• Emory Tate was a dear friend of mine. I first met him in 1988 at the Armed Forces Chess Championship. He took clear first along with the Air Force chess team. I ran into him again in Las Vegas and then again in Reno at several chess tournaments. We became very close. I invited him to Ensenada Mexico to play in the 2011 Carnival Chess Tournament along with my Chess student Edward Lewis. Emory took clear first and Edward Lewis also took clear first in the lower section below the open section. I came in clear fourth in the open section. Prior to Emory coming out to California I called him in Alabama and he said ‘Cisco I would love to go , but I have no money to get out to San Diego.” I told him Emory hang on ok I will call you right back. I booked and paid a flight for him and a few days later me and Ed Lewis picked him up at the San Diego Airport. Ed and I drove from the bay area in my 2001 Silverado and I funded the whole trip. Just having him around me was an honor. I was with Emory the last days of his life. We spent the last week together and taught together at the chess event at Weibel Elementary in Fremont California. Emory had no equal in the combination/predator part of his unique style of chess. Seeing him falon the tournament floor and eventually losing his life was so traumatic to me. I along with the whole world have lost a unique chess player. Emory was my friend, my older brother and I miss him very very much. On 6th and 7th of Feb 2016 we will honor him at the Carnival Chess tournament to be held in Ensenada Mexico. ( Casa de Cultura) For more info you can call me at 510-828-6105. Any donations if anyone can help with the tournament will be appreciated. All donations are tax deductible. My email is [email protected]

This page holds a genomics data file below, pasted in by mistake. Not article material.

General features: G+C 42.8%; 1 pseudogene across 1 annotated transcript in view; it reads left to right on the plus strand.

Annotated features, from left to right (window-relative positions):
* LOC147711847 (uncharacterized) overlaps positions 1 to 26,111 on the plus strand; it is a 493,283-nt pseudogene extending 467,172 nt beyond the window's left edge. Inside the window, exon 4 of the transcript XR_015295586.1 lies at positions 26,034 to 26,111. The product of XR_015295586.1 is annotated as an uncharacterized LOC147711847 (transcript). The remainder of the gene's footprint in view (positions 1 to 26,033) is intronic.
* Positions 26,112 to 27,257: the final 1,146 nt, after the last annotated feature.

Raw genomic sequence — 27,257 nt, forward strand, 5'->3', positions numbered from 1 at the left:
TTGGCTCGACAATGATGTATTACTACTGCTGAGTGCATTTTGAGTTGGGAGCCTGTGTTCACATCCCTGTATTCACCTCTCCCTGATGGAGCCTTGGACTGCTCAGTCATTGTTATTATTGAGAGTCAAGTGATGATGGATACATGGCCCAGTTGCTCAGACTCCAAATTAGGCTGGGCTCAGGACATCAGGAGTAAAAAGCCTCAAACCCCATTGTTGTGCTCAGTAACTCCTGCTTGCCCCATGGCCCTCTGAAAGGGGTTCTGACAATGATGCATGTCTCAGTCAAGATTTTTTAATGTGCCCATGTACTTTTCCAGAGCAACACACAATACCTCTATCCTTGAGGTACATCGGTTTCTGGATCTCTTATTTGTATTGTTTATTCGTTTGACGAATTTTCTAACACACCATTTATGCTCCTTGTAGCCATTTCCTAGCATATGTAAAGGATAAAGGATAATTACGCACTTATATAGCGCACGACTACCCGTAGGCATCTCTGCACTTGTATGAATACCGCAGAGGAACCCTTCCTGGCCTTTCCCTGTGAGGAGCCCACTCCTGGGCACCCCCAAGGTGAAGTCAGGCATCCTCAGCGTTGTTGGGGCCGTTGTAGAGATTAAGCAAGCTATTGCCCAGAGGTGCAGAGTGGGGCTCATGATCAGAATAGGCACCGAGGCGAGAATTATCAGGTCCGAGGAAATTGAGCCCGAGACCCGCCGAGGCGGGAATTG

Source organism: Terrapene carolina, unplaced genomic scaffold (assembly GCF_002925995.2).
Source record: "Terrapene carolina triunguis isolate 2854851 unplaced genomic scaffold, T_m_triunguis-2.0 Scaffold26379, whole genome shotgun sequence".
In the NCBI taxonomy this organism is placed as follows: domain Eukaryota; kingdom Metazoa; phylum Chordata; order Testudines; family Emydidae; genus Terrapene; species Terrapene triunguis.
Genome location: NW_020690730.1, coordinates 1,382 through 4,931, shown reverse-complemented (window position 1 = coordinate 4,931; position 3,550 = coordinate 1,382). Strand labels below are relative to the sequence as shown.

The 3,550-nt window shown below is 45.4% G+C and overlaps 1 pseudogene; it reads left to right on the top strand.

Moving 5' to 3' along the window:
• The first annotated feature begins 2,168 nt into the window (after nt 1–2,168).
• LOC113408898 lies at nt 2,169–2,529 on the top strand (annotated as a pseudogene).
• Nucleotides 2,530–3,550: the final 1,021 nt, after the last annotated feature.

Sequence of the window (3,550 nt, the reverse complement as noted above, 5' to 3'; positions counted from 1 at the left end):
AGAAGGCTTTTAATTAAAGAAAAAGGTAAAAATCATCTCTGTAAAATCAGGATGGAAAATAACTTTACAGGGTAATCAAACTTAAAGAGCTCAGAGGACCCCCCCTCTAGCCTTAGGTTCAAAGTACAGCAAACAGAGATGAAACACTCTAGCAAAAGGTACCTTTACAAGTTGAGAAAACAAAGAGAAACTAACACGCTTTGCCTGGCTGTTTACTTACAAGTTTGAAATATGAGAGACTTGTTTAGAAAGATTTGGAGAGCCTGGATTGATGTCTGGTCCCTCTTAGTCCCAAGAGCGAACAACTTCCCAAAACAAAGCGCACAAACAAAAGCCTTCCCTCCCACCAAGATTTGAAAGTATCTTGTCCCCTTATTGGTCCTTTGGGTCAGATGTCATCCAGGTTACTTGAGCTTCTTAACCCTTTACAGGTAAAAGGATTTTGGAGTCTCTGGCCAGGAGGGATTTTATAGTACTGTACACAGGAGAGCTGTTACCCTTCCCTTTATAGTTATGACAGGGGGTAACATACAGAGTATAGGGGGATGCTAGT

3. Very sorry to learn of Emory Tate’s passing. He was an incredibly talented and brilliant player. He was kind to me at a tournament and gave me some good advice.

  4. Greetings!

    …I played Emory in blitz many times earlier on in my USAF career…while stationed at Lackland AFB (approx 1981 or so…)…while he was attending language school (he was learning russian). I think I may have won a few…by my word…he won so many of our games…and yet…his “eloquence” just made the experience so fun (I guess)…he did ramble much on the blitz…I guess the distracting technique…but still, it was fun….he was strong, he was creative, he was REAL….I had no idea he would eventually move on to become a world class IM….

    I wish I know more about some of his struggles later on…I would certainly have invited him to the house for slumber (if needed)….also transportation support…damn…life is short….

    Emory loved chess…he was passionate about living…and CHESS was his life (family too)!!